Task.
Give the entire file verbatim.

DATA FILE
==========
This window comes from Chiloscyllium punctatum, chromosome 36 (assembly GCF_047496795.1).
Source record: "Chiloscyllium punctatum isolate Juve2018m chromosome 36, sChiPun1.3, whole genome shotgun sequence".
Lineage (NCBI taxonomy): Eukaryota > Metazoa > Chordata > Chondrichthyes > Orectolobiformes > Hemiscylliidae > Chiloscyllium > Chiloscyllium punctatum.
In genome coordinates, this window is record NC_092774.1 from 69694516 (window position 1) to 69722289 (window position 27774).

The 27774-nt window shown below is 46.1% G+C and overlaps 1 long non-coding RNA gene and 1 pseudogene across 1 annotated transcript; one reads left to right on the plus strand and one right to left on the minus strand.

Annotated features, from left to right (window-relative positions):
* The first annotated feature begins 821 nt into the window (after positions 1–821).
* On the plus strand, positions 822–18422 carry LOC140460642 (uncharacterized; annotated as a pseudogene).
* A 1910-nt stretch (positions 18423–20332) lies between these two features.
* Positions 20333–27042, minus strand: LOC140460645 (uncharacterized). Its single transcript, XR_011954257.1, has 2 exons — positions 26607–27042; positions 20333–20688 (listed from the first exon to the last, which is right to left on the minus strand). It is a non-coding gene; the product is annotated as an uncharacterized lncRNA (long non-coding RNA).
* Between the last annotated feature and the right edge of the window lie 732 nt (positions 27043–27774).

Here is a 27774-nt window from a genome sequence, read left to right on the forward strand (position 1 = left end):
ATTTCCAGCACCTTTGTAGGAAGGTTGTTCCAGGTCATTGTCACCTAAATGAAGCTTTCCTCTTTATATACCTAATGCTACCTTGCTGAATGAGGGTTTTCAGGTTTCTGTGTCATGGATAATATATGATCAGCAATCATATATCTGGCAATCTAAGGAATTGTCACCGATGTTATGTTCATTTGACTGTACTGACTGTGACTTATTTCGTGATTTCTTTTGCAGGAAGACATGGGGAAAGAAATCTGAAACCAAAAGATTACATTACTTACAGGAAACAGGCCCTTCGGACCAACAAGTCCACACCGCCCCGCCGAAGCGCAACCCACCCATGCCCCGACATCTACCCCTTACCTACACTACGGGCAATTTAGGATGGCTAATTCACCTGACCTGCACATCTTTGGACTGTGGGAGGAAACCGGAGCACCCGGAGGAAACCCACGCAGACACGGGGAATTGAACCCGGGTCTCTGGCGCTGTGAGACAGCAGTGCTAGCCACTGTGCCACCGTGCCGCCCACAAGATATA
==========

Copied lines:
This window comes from Chiloscyllium punctatum, chromosome 36 (assembly GCF_047496795.1).
Source record: "Chiloscyllium punctatum isolate Juve2018m chromosome 36, sChiPun1.3, whole genome shotgun sequence".
Lineage (NCBI taxonomy): Eukaryota > Metazoa > Chordata > Chondrichthyes > Orectolobiformes > Hemiscylliidae > Chiloscyllium > Chiloscyllium punctatum.
In genome coordinates, this window is record NC_092774.1 from 69694516 (window position 1) to 69722289 (window position 27774).

The 27774-nt window shown below is 46.1% G+C and overlaps 1 long non-coding RNA gene and 1 pseudogene across 1 annotated transcript; one reads left to right on the plus strand and one right to left on the minus strand.

Annotated features, from left to right (window-relative positions):
* The first annotated feature begins 821 nt into the window (after positions 1–821).
* On the plus strand, positions 822–18422 carry LOC140460642 (uncharacterized; annotated as a pseudogene).
* A 1910-nt stretch (positions 18423–20332) lies between these two features.
* Positions 20333–27042, minus strand: LOC140460645 (uncharacterized). Its single transcript, XR_011954257.1, has 2 exons — positions 26607–27042; positions 20333–20688 (listed from the first exon to the last, which is right to left on the minus strand). It is a non-coding gene; the product is annotated as an uncharacterized lncRNA (long non-coding RNA).
* Between the last annotated feature and the right edge of the window lie 732 nt (positions 27043–27774).

Here is a 27774-nt window from a genome sequence, read left to right on the forward strand (position 1 = left end):
ATTTCCAGCACCTTTGTAGGAAGGTTGTTCCAGGTCATTGTCACCTAAATGAAGCTTTCCTCTTTATATACCTAATGCTACCTTGCTGAATGAGGGTTTTCAGGTTTCTGTGTCATGGATAATATATGATCAGCAATCATATATCTGGCAATCTAAGGAATTGTCACCGATGTTATGTTCATTTGACTGTACTGACTGTGACTTATTTCGTGATTTCTTTTGCAGGAAGACATGGGGAAAGAAATCTGAAACCAAAAGATTACATTACTTACAGGAAACAGGCCCTTCGGACCAACAAGTCCACACCGCCCCGCCGAAGCGCAACCCACCCATGCCCCGACATCTACCCCTTACCTACACTACGGGCAATTTAGGATGGCTAATTCACCTGACCTGCACATCTTTGGACTGTGGGAGGAAACCGGAGCACCCGGAGGAAACCCACGCAGACACGGGGAATTGAACCCGGGTCTCTGGCGCTGTGAGACAGCAGTGCTAGCCACTGTGCCACCGTGCCGCCCACAAGATATA